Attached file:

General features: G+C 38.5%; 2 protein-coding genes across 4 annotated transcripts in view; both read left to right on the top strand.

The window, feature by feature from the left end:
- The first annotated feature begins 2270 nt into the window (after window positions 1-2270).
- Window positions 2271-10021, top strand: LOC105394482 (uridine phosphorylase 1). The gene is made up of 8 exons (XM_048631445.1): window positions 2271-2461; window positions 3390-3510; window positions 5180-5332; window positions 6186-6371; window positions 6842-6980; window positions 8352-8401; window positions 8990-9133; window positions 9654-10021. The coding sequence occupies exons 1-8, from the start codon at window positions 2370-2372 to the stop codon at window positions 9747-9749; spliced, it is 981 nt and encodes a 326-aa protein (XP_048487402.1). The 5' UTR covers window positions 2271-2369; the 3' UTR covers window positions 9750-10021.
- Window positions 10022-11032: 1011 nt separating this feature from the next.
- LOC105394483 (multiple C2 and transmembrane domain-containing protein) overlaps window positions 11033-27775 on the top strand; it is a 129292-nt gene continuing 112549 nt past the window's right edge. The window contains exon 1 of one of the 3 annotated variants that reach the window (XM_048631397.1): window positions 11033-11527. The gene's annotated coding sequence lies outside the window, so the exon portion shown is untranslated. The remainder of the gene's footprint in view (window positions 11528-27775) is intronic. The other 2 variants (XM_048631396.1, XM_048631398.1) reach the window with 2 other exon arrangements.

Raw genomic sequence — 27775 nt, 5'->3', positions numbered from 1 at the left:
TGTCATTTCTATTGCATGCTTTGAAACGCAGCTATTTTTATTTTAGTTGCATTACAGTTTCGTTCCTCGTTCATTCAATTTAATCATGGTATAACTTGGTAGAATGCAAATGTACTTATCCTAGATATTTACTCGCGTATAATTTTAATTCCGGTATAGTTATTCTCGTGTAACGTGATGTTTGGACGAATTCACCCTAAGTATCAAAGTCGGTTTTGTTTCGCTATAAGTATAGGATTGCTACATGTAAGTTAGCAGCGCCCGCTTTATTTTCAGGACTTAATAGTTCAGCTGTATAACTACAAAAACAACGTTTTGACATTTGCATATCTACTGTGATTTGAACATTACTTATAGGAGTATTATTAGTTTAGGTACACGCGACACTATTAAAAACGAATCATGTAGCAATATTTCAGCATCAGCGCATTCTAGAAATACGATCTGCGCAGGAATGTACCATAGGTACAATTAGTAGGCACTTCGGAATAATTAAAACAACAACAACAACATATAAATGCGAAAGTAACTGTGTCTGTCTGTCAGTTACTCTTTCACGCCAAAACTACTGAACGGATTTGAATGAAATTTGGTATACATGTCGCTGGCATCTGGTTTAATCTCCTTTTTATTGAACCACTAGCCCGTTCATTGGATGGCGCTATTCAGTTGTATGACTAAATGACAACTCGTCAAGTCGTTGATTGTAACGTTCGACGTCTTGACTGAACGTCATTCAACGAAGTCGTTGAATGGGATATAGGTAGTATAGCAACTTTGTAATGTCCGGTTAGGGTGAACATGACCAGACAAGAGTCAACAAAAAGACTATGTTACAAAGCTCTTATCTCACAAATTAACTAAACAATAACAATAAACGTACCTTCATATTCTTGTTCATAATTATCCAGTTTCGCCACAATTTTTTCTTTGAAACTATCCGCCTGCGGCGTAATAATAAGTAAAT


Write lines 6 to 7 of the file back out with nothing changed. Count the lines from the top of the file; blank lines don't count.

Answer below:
- LOC105394483 (multiple C2 and transmembrane domain-containing protein) overlaps window positions 11033-27775 on the top strand; it is a 129292-nt gene continuing 112549 nt past the window's right edge. The window contains exon 1 of one of the 3 annotated variants that reach the window (XM_048631397.1): window positions 11033-11527. The gene's annotated coding sequence lies outside the window, so the exon portion shown is untranslated. The remainder of the gene's footprint in view (window positions 11528-27775) is intronic. The other 2 variants (XM_048631396.1, XM_048631398.1) reach the window with 2 other exon arrangements.

Raw genomic sequence — 27775 nt, 5'->3', positions numbered from 1 at the left: